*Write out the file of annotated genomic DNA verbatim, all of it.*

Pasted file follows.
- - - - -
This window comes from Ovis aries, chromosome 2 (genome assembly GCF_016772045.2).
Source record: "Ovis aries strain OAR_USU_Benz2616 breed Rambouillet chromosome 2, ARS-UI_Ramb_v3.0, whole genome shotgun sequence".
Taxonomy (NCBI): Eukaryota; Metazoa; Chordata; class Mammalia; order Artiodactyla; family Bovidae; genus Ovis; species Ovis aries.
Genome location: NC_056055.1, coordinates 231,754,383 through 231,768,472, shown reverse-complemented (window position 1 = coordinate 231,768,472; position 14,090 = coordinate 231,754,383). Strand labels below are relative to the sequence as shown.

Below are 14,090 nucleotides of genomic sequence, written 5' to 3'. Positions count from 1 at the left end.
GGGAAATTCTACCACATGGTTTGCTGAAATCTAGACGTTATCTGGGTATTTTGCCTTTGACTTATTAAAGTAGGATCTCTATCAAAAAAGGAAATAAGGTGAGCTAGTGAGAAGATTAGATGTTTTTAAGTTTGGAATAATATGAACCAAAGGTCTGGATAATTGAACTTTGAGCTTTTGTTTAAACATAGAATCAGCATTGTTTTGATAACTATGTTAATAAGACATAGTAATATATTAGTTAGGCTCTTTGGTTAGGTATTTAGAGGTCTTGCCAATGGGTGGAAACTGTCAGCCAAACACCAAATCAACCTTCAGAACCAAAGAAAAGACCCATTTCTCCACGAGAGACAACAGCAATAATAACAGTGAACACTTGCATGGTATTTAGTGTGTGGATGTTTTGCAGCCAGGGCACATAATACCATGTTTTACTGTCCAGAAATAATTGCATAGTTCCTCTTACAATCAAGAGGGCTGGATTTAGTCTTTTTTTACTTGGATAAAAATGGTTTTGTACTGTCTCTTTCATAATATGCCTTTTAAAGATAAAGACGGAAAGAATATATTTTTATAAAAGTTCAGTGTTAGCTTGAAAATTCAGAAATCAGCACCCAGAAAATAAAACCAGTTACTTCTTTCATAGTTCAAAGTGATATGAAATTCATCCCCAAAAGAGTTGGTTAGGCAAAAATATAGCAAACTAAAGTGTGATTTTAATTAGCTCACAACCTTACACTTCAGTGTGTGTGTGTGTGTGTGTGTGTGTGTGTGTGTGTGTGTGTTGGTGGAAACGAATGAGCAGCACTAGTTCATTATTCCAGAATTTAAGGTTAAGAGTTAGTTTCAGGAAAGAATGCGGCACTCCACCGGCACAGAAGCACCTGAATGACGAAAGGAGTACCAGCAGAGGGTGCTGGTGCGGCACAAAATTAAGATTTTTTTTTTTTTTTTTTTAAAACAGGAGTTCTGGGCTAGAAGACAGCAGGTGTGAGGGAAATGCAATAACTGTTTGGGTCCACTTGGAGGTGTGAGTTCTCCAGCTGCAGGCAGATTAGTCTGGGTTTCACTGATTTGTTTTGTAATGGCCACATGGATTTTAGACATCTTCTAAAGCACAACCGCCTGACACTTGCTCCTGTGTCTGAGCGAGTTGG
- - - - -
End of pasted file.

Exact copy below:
This window comes from Ovis aries, chromosome 2 (genome assembly GCF_016772045.2).
Source record: "Ovis aries strain OAR_USU_Benz2616 breed Rambouillet chromosome 2, ARS-UI_Ramb_v3.0, whole genome shotgun sequence".
Taxonomy (NCBI): Eukaryota; Metazoa; Chordata; class Mammalia; order Artiodactyla; family Bovidae; genus Ovis; species Ovis aries.
Genome location: NC_056055.1, coordinates 231,754,383 through 231,768,472, shown reverse-complemented (window position 1 = coordinate 231,768,472; position 14,090 = coordinate 231,754,383). Strand labels below are relative to the sequence as shown.

Below are 14,090 nucleotides of genomic sequence, written 5' to 3'. Positions count from 1 at the left end.
GGGAAATTCTACCACATGGTTTGCTGAAATCTAGACGTTATCTGGGTATTTTGCCTTTGACTTATTAAAGTAGGATCTCTATCAAAAAAGGAAATAAGGTGAGCTAGTGAGAAGATTAGATGTTTTTAAGTTTGGAATAATATGAACCAAAGGTCTGGATAATTGAACTTTGAGCTTTTGTTTAAACATAGAATCAGCATTGTTTTGATAACTATGTTAATAAGACATAGTAATATATTAGTTAGGCTCTTTGGTTAGGTATTTAGAGGTCTTGCCAATGGGTGGAAACTGTCAGCCAAACACCAAATCAACCTTCAGAACCAAAGAAAAGACCCATTTCTCCACGAGAGACAACAGCAATAATAACAGTGAACACTTGCATGGTATTTAGTGTGTGGATGTTTTGCAGCCAGGGCACATAATACCATGTTTTACTGTCCAGAAATAATTGCATAGTTCCTCTTACAATCAAGAGGGCTGGATTTAGTCTTTTTTTACTTGGATAAAAATGGTTTTGTACTGTCTCTTTCATAATATGCCTTTTAAAGATAAAGACGGAAAGAATATATTTTTATAAAAGTTCAGTGTTAGCTTGAAAATTCAGAAATCAGCACCCAGAAAATAAAACCAGTTACTTCTTTCATAGTTCAAAGTGATATGAAATTCATCCCCAAAAGAGTTGGTTAGGCAAAAATATAGCAAACTAAAGTGTGATTTTAATTAGCTCACAACCTTACACTTCAGTGTGTGTGTGTGTGTGTGTGTGTGTGTGTGTGTGTGTGTGTTGGTGGAAACGAATGAGCAGCACTAGTTCATTATTCCAGAATTTAAGGTTAAGAGTTAGTTTCAGGAAAGAATGCGGCACTCCACCGGCACAGAAGCACCTGAATGACGAAAGGAGTACCAGCAGAGGGTGCTGGTGCGGCACAAAATTAAGATTTTTTTTTTTTTTTTTTTAAAACAGGAGTTCTGGGCTAGAAGACAGCAGGTGTGAGGGAAATGCAATAACTGTTTGGGTCCACTTGGAGGTGTGAGTTCTCCAGCTGCAGGCAGATTAGTCTGGGTTTCACTGATTTGTTTTGTAATGGCCACATGGATTTTAGACATCTTCTAAAGCACAACCGCCTGACACTTGCTCCTGTGTCTGAGCGAGTTGG